Democratic Disagreements and the Election
What will county election results mean for local Dems?
Will Travis County voters do to Republicans in 2006 what they did to Proposition 2 last week?
The answer you get depends on who's doing the handicapping. Democrats believe they can parlay the county's election results into victories in two Republican-controlled House districts HD 48, where voters rejected Prop. 2 by more than 58%, and HD 47, where the measure failed by just 589 votes. At the same time, they hope to hold onto Rep. Mark Strama's HD 50, where the majority of voters supported the marriage amendment.
On the other side of the debate, local GOP leaders insist that last week's election numbers will be long forgotten by the time the 2006 election rolls around. "The results won't have any bearing on future races," Travis Co. Republican Chairman Alan Sager predicted. "So Travis County defeated the amendment. Yippee."
It's hard to tell whether the defeat of Prop. 2 locally is a reliable gauge of what will happen a year from now. It's no secret that voters in HD 48, which takes in much of West Austin and northwest Travis Co., were poised to oust Republican Rep. Todd Baxter for casting votes in favor of private school vouchers and redistricting, among other measures which his constituents staunchly opposed.
But Baxter has since resigned from office, to be replaced on the GOP campaign trail by wealthy business leader Ben Bentzin. This is Bentzin's second run for office, and while he lost a senate bid against Gonzalo Barrientos in 2002, he carried HD 48 by 7,388 votes.
The Baxter-Bentzin surprise switcheroo last month sent Democratic operatives into a tailspin, and dissension among the troops over which of the three announced primary candidates Andy Brown, Donna Howard, or Kathy Rider would be better suited to challenge Bentzin in a special election, which Gov. Rick Perry has yet to schedule. Other Dems argued that the only way to win a special election would be to send in a known candidate like Kelly White, who narrowly lost to Baxter in 2004. This proposal caused consternation in Howard's camp because White is Howard's campaign treasurer, but White supporters stood their ground, arguing that she has greater name ID and a knack for raising huge sums of money, a talent she honed as the former executive director of SafePlace.
"People wanted to immediately start cutting deals," said one Democratic consultant of the flurry of discussions that followed Baxter's announcement in late October. In the end, no deals were cut and things are left hanging. "There's no reason to wheel and deal now because we don't know what Perry is goingto do about calling a special election," said the consultant.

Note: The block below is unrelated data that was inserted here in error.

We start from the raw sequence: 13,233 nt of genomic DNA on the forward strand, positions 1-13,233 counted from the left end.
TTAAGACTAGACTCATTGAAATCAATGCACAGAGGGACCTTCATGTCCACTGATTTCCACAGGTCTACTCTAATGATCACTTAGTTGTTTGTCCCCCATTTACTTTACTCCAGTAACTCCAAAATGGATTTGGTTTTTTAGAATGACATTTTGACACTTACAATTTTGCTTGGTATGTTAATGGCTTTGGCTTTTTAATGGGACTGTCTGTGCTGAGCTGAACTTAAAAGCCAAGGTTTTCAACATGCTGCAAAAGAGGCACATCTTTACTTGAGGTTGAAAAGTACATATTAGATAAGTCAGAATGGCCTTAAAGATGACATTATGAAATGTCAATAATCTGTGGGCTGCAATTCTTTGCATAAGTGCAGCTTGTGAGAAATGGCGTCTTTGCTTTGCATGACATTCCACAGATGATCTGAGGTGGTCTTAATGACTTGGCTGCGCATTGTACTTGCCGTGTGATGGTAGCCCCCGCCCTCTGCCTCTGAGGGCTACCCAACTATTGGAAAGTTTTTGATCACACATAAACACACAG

White had initially said she would run only if she were the designated unity candidate, meaning Brown, Howard, and Rider would voluntarily bow out of the picture. That didn't happen. And Howard's camp, for one, was particularly angry that White would even consider jumping into the race just days before she was to host a Howard fundraiser.
Any ill will that grew out of the closed-door discussions may simmer for the time being. But White says she won't make a decision on a special election until Perry sets a date.
One thing the Dems do agree on is that the district's sound defeat of Prop. 2 is a good sign for their side. "Ben Bentzin is clearly out of step with the district he wants to represent, just as Todd Baxter was," said David Butts, a Democratic consultant who favors a Kelly White candidacy in the special election. Kelly Fero, a Howard consultant who's against White entering the race, says the Prop. 2 results bear out local voters' dismay with GOP leadership on bread-and-butter issues. "Austin voters, especially in HD 48, demonstrated that they want their candidates to put down the boxing gloves and get the job done," Fero said.
Fero says he sees the same voter sentiment in HD 47, in southwest Travis County, and HD 50, in the northeast. "The voter frustration isn't angry, and it isn't partisan. It's about getting the job done. Whoever can communicate that ability best in HD 47 will win, Democrat or Republican. In HD 50, [Strama] is the overwhelming favorite," Fero added though Republican anti-tax activist Don Zimmerman, who campaigned heavily for Prop. 2, has mounted an ambitious bid for the seat, and former Rep. Jack Stick, who lost to Strama in 2004, is considering making a comeback attempt.
Sager, the Travis Co. Republican chair, said voters have strong choices among the field of GOP candidates running in HD 47, but he was less forthcoming about the HD 50 lineup, noting that he's still talking to potential candidates. He and Zimmerman don't see eye to eye on many fronts. "I respect what Don does," Sager said. "But for me, the question is who can win in this district."